The Olympic Games is coming! Here are the national flags for Scotland, Tonga, Venezuela and Wales. With this handy set you can make a flag and also the stick to hold it by! Enjoy watching the game with your friends. These flag paper crafts are from canon papercraft.
1, Flag of Scotland
The Flag of Scotland, also known as Saint Andrew's Cross or the Saltire, is the national flag of Scotland. As the national flag it is the Saltire, rather than the Royal Standard of Scotland, which is the correct flag for all individuals and corporate bodies to fly in order to demonstrate both their loyalty and Scottish nationality. It is also, where possible, flown from Scottish Government buildings every day from 8am until sunset, with certain exceptions.
According to legend, the Christian apostle and martyr Saint Andrew, the patron saint of Scotland, was crucified on an X-shaped cross at Patras, (Patrae), in Achaea. Use of the familiar iconography of his martyrdom, showing the apostle bound to an X-shaped cross, first appears in the Kingdom of Scotland in 1180 during the reign of William I. This image was again depicted on seals used during the late 13th century; including on one particular example used by the Guardians of Scotland, dated 1286.
Use of a simplified symbol associated with Saint Andrew which does not depict his image, namely the saltire, or crux decussata, has its origins in the late 14th century; the Parliament of Scotland having decreed in 1385 that Scottish soldiers shall wear a white Saint Andrew's Cross on their person, both in front and behind, for the purpose of identification.
The earliest reference to the Saint Andrew's Cross as a flag is to be found in the Vienna Book of Hours, circa 1503, where a white saltire is depicted with a red background. In the case of Scotland, use of a blue background for the Saint Andrew's Cross is said to date from at least the 15th century, with the first certain illustration of a flag depicting such appearing in Sir David Lyndsay of the Mount's Register of Scottish Arms, circa 1542.
The legend surrounding Scotland's association with the Saint Andrew's Cross was related by Walter Bower and George Buchanan, who claimed that the flag originated in a 9th century battle, where Óengus II led a combined force of Picts and Scots to victory over the Angles, led by Æthelstan. Supposedly, a miraculous white saltire appeared in the blue sky and Óengus' troops were roused to victory by the omen, making the saltire "the oldest continually used sovereign flag in the world". Consisting of a blue background over which is placed a white representation of an X-shaped cross, the Saltire is one of Scotland's most recognisable symbols.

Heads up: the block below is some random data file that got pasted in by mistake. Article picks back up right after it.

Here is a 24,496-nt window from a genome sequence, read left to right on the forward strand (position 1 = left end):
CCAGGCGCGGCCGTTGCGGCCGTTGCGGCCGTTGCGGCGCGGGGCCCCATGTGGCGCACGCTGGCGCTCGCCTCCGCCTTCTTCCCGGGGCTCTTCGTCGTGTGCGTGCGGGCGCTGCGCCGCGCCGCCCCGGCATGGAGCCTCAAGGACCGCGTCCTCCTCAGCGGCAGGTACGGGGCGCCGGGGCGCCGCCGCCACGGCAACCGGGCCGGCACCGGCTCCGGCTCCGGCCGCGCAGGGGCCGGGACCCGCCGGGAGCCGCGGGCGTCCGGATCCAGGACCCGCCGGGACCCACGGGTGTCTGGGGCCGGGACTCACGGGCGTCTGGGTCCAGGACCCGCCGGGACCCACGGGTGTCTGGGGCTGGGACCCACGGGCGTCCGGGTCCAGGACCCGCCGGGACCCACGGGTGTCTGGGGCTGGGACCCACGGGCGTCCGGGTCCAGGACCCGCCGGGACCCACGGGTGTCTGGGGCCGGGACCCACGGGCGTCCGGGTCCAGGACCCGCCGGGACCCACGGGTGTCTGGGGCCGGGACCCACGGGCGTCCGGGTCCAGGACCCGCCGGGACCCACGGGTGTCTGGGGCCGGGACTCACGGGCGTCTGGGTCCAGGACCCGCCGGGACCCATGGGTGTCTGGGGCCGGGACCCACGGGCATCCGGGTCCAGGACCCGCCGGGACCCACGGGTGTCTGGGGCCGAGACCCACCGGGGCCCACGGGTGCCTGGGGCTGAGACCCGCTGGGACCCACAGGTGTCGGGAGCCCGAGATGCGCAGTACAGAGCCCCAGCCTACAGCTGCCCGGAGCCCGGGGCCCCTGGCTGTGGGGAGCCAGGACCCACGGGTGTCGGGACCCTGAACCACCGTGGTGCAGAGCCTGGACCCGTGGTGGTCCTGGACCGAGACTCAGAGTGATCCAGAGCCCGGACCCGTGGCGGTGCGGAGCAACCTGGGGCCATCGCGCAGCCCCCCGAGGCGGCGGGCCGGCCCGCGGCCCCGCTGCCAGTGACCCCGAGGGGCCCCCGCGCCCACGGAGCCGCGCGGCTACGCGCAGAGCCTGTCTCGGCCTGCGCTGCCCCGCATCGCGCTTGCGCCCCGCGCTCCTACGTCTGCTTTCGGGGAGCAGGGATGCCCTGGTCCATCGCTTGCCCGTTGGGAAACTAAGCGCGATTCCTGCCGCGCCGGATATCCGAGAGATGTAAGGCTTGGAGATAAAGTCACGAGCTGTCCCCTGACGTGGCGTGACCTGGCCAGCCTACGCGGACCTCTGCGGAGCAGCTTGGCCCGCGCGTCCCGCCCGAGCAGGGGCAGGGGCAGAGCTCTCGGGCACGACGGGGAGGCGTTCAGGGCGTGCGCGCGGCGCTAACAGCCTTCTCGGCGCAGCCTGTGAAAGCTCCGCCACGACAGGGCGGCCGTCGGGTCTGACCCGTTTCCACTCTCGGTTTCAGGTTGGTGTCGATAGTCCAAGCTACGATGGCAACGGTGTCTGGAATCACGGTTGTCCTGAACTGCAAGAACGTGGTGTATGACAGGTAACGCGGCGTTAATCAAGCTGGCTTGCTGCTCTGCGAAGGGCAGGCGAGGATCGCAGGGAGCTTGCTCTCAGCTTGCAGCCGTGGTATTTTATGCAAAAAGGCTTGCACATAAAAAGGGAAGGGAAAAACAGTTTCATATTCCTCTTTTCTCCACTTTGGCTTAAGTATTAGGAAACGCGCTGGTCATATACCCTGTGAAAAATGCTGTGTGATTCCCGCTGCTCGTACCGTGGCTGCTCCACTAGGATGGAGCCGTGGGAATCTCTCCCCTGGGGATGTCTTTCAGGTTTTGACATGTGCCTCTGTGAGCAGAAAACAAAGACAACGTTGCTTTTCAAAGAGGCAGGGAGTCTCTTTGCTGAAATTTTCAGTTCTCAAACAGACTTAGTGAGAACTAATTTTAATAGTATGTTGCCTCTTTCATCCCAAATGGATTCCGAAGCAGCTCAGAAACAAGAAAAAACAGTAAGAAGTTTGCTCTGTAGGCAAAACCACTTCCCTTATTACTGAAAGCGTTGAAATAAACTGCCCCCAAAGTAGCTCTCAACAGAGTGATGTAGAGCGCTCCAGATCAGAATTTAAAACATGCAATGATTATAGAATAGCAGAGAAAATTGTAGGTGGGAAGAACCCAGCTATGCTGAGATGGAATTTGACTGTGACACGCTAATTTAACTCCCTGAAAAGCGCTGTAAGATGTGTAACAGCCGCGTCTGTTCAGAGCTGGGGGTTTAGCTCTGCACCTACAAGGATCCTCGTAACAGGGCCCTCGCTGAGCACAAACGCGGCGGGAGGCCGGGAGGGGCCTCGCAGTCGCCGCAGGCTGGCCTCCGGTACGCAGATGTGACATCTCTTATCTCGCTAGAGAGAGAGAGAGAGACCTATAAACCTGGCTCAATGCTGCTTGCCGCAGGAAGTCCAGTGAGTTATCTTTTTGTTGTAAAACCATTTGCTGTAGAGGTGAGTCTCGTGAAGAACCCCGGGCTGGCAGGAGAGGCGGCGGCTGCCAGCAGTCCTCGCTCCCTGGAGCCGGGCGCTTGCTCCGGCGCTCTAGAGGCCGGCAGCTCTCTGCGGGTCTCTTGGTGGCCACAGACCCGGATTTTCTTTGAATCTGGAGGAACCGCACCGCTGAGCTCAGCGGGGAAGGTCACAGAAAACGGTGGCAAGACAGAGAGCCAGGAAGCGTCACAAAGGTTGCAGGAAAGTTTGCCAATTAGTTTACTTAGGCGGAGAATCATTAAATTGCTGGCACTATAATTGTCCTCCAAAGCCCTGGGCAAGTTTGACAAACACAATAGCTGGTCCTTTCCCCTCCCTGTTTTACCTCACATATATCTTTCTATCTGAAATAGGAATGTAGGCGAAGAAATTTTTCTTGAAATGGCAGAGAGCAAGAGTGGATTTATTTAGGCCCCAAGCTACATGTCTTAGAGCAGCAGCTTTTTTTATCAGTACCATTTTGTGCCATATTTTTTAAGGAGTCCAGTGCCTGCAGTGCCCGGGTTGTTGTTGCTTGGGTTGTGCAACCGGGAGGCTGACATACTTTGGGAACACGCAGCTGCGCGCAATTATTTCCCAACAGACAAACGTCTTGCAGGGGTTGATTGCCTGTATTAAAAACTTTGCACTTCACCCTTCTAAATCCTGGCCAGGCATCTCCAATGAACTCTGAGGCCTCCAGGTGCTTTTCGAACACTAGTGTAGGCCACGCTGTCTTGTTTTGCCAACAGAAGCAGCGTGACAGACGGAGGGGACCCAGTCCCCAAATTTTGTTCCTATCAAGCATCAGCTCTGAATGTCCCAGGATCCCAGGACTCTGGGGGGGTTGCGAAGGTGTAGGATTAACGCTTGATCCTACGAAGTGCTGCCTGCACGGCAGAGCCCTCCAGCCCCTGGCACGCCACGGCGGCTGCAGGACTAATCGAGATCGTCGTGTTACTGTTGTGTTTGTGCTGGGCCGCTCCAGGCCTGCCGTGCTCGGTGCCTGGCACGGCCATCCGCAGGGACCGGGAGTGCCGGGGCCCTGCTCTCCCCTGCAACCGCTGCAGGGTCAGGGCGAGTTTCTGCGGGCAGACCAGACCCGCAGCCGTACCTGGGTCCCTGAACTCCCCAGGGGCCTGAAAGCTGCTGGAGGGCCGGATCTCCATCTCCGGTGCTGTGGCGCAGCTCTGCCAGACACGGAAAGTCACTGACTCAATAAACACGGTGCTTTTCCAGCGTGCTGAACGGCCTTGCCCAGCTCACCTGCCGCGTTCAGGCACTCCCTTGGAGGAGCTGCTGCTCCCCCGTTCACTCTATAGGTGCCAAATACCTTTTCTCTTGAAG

2, Flag of Tonga
The flag of Tonga was adopted on 4 November 1875. The flag looks similar to the flag of the Red Cross. The flag was originally identical to that flag, but to avoid confusion, it was changed so that the red cross appeared as a canton of a red ensign, making it similar to the 17th century red ensign.
The flag has been in use since 1864 but it was officially adopted only in 1875. Clause 47 of the Constitution of Tonga states: "The Flag of Tonga shall never be altered but shall always be the flag of the Kingdom."
3, Flag of Venezuela
The current flag of Venezuela was introduced in 2006. The basic design includes a horizontal tricolor of yellow, blue, and red, dating to the original flag introduced in 1811, in the Venezuelan War of Independence. Further modifications have involved including a set of stars, multiple changes to the placement and number of stars and inclusion of an optional coat of arms at the upper-left corner.
4, Flag of Wales
The Flag of Walesconsists of a red dragon passant on a green and white field. As with many heraldic charges, the exact representation of the dragon is not standardised and many renderings exist.
The flag incorporates the Red Dragon of Cadwaladr, King of Gwynedd, along with the Tudor colours of green and white. It was used by Henry VII at the Battle of Bosworth Field in 1485 after which it was carried in state to St Paul's Cathedral. The red dragon was then included in the Tudor royal arms to signify their Welsh descent. It was officially recognised as the Welsh national flag in 1959.
Wales and Bhutan are the only countries to have a dragon as a major design element on their flag, though the Chinese flag also featured a dragon during the Qing Dynasty, and a dragon appears on the badge of the George Cross on the flag of Malta.
You can download these National Flags paper craft from here: Canon Papercraft: Sport - Scotland, Tonga, Venezuela and Wales National Flags